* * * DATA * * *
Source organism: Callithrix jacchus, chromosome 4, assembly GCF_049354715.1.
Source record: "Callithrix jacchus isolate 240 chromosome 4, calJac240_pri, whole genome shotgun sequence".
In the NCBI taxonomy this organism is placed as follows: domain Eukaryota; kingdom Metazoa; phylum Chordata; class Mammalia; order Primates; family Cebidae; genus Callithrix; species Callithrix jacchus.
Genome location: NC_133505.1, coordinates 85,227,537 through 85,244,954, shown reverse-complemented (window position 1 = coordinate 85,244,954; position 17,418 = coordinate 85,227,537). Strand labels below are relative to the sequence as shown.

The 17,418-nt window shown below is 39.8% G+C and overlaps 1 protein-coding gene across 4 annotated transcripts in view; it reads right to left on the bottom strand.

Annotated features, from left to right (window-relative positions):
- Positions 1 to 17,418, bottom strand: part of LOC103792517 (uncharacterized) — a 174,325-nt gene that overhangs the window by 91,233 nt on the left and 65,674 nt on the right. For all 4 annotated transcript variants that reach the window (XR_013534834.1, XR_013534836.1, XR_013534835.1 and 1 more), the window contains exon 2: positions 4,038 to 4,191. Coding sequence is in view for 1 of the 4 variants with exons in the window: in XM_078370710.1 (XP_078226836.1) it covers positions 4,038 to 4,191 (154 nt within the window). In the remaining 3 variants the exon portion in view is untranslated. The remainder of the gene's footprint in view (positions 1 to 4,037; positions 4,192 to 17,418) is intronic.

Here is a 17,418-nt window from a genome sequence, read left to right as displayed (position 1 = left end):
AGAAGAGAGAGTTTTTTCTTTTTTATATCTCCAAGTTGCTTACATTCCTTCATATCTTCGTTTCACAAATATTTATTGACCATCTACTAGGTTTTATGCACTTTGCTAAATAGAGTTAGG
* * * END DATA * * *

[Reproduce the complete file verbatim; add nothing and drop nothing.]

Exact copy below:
Source organism: Callithrix jacchus, chromosome 4, assembly GCF_049354715.1.
Source record: "Callithrix jacchus isolate 240 chromosome 4, calJac240_pri, whole genome shotgun sequence".
In the NCBI taxonomy this organism is placed as follows: domain Eukaryota; kingdom Metazoa; phylum Chordata; class Mammalia; order Primates; family Cebidae; genus Callithrix; species Callithrix jacchus.
Genome location: NC_133505.1, coordinates 85,227,537 through 85,244,954, shown reverse-complemented (window position 1 = coordinate 85,244,954; position 17,418 = coordinate 85,227,537). Strand labels below are relative to the sequence as shown.

The 17,418-nt window shown below is 39.8% G+C and overlaps 1 protein-coding gene across 4 annotated transcripts in view; it reads right to left on the bottom strand.

Annotated features, from left to right (window-relative positions):
- Positions 1 to 17,418, bottom strand: part of LOC103792517 (uncharacterized) — a 174,325-nt gene that overhangs the window by 91,233 nt on the left and 65,674 nt on the right. For all 4 annotated transcript variants that reach the window (XR_013534834.1, XR_013534836.1, XR_013534835.1 and 1 more), the window contains exon 2: positions 4,038 to 4,191. Coding sequence is in view for 1 of the 4 variants with exons in the window: in XM_078370710.1 (XP_078226836.1) it covers positions 4,038 to 4,191 (154 nt within the window). In the remaining 3 variants the exon portion in view is untranslated. The remainder of the gene's footprint in view (positions 1 to 4,037; positions 4,192 to 17,418) is intronic.

Here is a 17,418-nt window from a genome sequence, read left to right as displayed (position 1 = left end):
AGAAGAGAGAGTTTTTTCTTTTTTATATCTCCAAGTTGCTTACATTCCTTCATATCTTCGTTTCACAAATATTTATTGACCATCTACTAGGTTTTATGCACTTTGCTAAATAGAGTTAGG